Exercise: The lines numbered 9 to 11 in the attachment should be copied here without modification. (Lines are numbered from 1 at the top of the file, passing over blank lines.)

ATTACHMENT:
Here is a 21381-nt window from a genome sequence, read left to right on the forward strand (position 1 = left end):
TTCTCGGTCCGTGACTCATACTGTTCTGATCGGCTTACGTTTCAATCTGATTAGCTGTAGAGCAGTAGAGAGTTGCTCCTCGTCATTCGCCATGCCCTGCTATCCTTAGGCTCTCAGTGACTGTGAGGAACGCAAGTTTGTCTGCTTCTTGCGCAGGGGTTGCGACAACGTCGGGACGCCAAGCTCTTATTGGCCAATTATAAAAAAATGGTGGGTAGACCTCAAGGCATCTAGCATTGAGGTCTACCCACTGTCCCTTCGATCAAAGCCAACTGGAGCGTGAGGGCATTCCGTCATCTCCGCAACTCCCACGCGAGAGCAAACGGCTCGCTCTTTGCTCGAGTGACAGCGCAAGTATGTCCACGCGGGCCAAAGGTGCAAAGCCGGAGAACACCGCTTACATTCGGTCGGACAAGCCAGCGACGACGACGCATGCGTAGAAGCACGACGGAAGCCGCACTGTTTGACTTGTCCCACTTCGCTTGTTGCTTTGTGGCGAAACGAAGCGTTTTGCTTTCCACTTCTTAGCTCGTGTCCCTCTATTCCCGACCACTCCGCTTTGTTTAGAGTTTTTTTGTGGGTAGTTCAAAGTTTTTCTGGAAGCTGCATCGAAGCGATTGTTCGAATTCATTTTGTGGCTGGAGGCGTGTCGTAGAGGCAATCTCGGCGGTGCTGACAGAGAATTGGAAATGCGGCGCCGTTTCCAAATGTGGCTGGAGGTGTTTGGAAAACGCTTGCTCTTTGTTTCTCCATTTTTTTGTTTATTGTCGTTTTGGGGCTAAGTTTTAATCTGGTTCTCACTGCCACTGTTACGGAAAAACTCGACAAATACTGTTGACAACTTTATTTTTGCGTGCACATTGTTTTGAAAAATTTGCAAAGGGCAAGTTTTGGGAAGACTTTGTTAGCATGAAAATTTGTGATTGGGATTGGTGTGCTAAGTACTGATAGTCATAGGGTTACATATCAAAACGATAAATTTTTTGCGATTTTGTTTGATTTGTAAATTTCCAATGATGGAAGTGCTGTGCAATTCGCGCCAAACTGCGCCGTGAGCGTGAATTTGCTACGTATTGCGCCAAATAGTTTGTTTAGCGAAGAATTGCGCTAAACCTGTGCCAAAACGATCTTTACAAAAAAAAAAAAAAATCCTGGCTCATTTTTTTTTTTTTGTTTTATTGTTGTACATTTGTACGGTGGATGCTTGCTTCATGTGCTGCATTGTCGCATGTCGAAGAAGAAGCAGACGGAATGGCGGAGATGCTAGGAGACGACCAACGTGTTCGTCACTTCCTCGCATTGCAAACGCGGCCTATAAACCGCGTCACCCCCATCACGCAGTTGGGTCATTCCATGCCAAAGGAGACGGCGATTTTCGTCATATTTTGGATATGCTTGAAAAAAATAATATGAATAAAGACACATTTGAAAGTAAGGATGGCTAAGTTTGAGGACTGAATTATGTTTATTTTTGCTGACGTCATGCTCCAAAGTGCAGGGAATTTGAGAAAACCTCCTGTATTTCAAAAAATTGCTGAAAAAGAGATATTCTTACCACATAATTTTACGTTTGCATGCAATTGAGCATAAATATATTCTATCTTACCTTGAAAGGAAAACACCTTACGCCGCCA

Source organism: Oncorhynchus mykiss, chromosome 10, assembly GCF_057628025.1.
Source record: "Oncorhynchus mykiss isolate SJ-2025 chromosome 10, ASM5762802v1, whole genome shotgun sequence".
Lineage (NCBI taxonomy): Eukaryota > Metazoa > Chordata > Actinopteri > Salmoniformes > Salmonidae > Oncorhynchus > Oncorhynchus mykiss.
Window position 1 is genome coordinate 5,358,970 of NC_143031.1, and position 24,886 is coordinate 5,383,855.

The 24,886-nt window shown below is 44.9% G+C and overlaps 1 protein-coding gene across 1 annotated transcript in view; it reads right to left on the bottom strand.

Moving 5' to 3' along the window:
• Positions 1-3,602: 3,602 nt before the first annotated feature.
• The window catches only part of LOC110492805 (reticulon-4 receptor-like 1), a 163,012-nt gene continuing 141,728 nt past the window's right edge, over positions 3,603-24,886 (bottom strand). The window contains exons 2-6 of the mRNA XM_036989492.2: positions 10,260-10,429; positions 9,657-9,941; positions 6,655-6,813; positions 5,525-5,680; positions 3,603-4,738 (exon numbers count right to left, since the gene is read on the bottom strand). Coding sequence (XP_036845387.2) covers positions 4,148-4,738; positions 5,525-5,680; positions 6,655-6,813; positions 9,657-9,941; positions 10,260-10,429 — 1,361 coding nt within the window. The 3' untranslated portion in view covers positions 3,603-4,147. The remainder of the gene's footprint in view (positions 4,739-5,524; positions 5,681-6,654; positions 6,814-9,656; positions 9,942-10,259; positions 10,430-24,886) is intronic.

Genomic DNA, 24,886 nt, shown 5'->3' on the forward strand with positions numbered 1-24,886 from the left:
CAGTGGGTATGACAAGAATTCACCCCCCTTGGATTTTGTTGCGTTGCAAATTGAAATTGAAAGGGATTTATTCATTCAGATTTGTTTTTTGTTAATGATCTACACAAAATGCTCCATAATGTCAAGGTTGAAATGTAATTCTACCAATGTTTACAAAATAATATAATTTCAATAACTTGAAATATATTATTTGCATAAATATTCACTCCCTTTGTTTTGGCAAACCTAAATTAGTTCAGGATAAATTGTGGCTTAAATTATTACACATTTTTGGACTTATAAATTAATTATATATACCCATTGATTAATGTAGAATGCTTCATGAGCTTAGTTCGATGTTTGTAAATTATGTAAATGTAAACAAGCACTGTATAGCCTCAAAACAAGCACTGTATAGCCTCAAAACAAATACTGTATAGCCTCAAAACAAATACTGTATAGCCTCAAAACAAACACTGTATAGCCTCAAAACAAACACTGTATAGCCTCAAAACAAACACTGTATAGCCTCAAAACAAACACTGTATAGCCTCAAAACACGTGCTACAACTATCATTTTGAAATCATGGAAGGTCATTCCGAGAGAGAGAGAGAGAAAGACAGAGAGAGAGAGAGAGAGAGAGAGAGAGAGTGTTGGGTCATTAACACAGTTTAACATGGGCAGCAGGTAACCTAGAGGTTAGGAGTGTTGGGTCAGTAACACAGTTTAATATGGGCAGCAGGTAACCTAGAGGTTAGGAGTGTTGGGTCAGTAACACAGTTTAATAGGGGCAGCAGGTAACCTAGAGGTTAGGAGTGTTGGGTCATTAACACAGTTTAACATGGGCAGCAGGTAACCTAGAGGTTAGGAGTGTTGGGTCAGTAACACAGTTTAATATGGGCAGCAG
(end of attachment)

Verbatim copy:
• Positions 1-3,602: 3,602 nt before the first annotated feature.
• The window catches only part of LOC110492805 (reticulon-4 receptor-like 1), a 163,012-nt gene continuing 141,728 nt past the window's right edge, over positions 3,603-24,886 (bottom strand). The window contains exons 2-6 of the mRNA XM_036989492.2: positions 10,260-10,429; positions 9,657-9,941; positions 6,655-6,813; positions 5,525-5,680; positions 3,603-4,738 (exon numbers count right to left, since the gene is read on the bottom strand). Coding sequence (XP_036845387.2) covers positions 4,148-4,738; positions 5,525-5,680; positions 6,655-6,813; positions 9,657-9,941; positions 10,260-10,429 — 1,361 coding nt within the window. The 3' untranslated portion in view covers positions 3,603-4,147. The remainder of the gene's footprint in view (positions 4,739-5,524; positions 5,681-6,654; positions 6,814-9,656; positions 9,942-10,259; positions 10,430-24,886) is intronic.

Genomic DNA, 24,886 nt, shown 5'->3' on the forward strand with positions numbered 1-24,886 from the left: